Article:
10Q’s with Robert Bovill and Susan Flanagan Authors of The House Of Pearl

House of Pearl novel

House of Pearl by Robert Bovill & Susan Flanagan

I had the pleasure of interviewing the dynamic duo Robert Bovill and Susan Flanagan about their newest project The House of Pearl.

The House of Pearl is a romantic paranormal thriller; Two lovers must survive a ghostly onslaught or else find themselves doomed to become part of the tragic history that lurks in the shadows of The House of Pearl.

Both Robert and Susan have won Emmy® Awards in their respective fields.  The House of Pearl is their first project together and certainly not their last.

How did this collaboration come about? 

Robert:  After many people read my script including Robert Redford’s son Jaime Redford, and being told the screenplay would not only make a nice film but that it would make a great novel, I decided to consider the daunting task of novelization. One day I was browsing through Linkedin and came across the Creative Entertainment & Media (CEM) profile. In it they professed to be proficient at reversing screenplays into novels. So I called them and sent in my screenplay, which caught the attention of Susan Flanagan. She loved the story and felt that she could help me novelize it. So the two of us embarked upon our journey of adapting my screenplay into a novel.

Susan:  I felt that a novel was the best way to do the story justice. It was such a complicated story that I thought it would find its audience quicker through a novel. We decided it would be perfect for a Reverse Screenplay Adaptation, and set about to make that happen.

What can you tell me about this 120-year-old Victorian house which is the backdrop of The House of Pearl

Robert: The location of the house is magical. It lies on prime Sausalito waterfront with staggering views of the city and the bay. Alcatraz, Angel Island and the many sailboats help fill the view. While tourists from all over the world flock to this one spot, probably the most romantic walk in all the Western United States.

How long did it take you to write The House of Pearl

Robert: I purchased the old house in 1999. After renovating the house for a year or so I began to hear many stories from previous tenants and learned some fun facts about the house. In the sixties it was a Rock n’ Roll party house, in the thirties it was a brothel. Taking these stories and adding a little imagination along the way slowly developed it into a full-length screenplay. I like to say it took me three years. After I engaged Susan to help me I believe it took us a little under a year to get it to print.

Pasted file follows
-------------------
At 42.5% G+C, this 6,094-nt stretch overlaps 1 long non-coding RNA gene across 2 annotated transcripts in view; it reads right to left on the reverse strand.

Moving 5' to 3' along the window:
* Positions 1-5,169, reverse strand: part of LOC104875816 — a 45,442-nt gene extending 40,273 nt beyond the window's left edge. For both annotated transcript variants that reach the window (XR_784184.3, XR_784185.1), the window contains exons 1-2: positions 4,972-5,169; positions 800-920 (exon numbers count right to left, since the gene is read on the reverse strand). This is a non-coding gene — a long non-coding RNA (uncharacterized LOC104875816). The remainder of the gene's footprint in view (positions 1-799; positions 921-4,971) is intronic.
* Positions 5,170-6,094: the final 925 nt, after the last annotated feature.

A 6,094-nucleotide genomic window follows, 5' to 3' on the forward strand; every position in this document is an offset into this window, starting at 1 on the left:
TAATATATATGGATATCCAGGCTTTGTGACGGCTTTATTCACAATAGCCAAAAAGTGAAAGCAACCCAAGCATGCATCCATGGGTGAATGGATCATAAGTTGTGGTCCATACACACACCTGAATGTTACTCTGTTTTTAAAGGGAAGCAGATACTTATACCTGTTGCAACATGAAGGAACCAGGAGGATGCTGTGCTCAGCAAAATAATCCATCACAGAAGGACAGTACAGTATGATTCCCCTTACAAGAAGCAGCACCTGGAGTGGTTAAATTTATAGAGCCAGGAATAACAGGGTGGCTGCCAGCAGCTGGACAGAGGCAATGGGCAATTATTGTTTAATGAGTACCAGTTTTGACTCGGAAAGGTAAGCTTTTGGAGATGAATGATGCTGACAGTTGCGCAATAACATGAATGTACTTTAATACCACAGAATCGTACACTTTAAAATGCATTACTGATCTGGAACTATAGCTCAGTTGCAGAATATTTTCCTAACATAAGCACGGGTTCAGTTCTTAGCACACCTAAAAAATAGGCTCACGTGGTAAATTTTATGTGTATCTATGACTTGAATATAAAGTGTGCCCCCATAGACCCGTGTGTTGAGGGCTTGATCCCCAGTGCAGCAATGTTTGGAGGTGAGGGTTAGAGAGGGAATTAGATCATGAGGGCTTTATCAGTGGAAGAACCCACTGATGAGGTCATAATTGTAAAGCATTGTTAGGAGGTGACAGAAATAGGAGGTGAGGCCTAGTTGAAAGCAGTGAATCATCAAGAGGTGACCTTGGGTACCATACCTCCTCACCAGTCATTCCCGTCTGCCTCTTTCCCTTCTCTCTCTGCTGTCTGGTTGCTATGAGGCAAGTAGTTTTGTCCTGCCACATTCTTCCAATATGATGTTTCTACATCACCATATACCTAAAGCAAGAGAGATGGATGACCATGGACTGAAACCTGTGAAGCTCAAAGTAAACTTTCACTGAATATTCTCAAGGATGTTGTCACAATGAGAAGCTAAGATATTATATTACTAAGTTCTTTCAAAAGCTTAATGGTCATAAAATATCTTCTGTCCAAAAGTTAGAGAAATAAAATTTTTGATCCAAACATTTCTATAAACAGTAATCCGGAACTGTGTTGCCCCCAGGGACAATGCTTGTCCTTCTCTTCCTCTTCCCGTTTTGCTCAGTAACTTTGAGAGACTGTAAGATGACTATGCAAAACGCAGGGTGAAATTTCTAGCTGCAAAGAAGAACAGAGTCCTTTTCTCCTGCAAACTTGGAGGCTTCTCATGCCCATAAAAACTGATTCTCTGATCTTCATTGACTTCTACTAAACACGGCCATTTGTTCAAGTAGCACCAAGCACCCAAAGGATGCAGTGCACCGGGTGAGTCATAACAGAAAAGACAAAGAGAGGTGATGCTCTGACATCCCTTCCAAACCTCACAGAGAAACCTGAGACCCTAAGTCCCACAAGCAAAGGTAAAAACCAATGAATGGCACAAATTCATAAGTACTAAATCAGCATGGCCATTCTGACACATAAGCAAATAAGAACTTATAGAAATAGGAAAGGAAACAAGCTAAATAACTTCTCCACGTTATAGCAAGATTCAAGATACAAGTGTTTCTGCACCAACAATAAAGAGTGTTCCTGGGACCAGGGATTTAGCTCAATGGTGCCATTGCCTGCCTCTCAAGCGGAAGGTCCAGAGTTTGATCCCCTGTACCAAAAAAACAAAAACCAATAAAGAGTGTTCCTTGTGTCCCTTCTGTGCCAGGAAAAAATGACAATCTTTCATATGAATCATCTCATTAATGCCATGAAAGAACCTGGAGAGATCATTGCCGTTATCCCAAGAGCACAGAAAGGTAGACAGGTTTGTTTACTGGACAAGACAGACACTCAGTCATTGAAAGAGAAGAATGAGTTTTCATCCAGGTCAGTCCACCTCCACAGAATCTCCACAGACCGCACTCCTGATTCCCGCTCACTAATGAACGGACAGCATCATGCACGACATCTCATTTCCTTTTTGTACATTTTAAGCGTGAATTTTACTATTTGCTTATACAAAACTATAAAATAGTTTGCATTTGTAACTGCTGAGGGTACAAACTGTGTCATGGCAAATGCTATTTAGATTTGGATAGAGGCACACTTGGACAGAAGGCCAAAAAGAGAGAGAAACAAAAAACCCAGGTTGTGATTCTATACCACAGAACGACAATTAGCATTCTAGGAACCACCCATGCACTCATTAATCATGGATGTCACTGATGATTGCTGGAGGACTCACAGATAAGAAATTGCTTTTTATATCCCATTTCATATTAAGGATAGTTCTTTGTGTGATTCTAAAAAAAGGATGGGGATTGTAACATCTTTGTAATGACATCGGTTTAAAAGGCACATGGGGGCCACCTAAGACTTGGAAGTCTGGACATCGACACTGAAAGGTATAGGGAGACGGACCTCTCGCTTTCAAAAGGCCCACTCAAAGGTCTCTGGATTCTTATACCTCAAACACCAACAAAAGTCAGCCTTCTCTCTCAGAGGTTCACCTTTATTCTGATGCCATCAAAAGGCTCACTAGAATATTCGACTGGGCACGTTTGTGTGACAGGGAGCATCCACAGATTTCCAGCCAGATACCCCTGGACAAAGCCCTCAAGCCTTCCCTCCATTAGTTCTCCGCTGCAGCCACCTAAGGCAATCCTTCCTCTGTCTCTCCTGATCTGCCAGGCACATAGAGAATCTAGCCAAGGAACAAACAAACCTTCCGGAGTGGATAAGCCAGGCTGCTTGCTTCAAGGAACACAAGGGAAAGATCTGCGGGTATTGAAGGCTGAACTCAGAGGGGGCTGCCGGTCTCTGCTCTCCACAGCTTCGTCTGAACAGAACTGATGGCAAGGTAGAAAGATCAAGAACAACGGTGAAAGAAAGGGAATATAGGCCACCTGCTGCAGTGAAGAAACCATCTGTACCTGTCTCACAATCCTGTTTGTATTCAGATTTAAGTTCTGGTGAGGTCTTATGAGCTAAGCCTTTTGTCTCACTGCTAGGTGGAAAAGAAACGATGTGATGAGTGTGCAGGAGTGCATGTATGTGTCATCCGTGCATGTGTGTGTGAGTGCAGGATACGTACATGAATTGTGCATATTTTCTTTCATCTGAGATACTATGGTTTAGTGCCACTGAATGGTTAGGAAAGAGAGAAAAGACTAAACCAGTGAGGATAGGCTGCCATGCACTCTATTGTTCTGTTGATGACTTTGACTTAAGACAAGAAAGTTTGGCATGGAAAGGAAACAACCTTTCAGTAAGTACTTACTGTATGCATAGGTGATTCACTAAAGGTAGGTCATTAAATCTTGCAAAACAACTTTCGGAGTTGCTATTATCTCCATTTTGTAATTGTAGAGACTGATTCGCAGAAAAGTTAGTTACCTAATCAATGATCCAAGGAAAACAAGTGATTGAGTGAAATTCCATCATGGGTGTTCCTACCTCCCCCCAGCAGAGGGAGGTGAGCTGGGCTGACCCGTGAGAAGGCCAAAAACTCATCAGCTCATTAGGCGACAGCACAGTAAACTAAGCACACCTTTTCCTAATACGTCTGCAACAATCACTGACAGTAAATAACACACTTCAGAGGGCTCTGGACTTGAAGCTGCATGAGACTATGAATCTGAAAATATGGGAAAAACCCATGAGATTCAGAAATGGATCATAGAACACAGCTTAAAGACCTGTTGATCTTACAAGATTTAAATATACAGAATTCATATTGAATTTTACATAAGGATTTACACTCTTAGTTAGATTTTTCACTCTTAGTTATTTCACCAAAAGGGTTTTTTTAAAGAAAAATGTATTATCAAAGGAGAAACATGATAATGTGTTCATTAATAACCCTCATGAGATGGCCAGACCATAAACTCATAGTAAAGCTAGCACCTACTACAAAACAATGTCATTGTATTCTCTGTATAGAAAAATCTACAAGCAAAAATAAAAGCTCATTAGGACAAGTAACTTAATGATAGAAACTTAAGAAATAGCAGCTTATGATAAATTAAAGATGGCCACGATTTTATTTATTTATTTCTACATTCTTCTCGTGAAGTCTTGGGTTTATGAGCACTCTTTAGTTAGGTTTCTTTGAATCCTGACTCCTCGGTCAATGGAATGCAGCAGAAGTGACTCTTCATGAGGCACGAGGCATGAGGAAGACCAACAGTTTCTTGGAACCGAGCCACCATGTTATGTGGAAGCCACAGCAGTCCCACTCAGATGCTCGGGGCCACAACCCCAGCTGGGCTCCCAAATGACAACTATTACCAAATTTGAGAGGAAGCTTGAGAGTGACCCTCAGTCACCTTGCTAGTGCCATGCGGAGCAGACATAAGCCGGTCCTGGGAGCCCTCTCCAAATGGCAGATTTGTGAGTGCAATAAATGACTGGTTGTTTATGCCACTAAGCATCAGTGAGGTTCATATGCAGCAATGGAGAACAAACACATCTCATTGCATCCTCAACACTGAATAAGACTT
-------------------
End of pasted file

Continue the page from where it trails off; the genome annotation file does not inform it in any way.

Susan: When we undertook this project, we took a bit of a different approach in writing it, since it wasn’t one of my stories, we felt it was important to create “deliverables” or deadlines and create a system that ensured that the book would meet our timelines. We started writing the book in September 2012 and it was published in April 2013, so 7 months roughly from concept to market.

Tell me about the writing process with a writing partner. 

Robert: I don’t know about Susan but I’ve wanted a writing partner for a long time. So I was more than thrilled to have this opportunity to work with Susan. The basic story was all there so Susan would make alterations and I would agree or disagree.

Susan: When I write for clients, I always involve them in the process: it keeps the workflow going and gives them a sense that their project is being managed properly. I set up a system for the book that worked really well. I first digested the film script, envisioning what it would have to look like as a book.

For The House of Pearl, I first did an outline of the book, chapter by chapter, worked through that with Robert, and once we agreed on that, I wrote the first 50 pages so he could see the style and story unfold, once he approved that, we were on to the rest of the book. It was a pretty good system and we are very pleased with the book.

I am very time-oriented, so it was important to make sure the book met our desired publishing date. I would initiate the chapters and then give them over to Robert for his input and editing.

It was great working with Robert, and that’s why we have more projects together. As a team, we are able to take our egos out of the equation and see beyond that for what was best for the project, and when that happens, it’s like magic!!!!

Do you have a writing schedule? 

Robert: Not really, I write when I am inspired to write.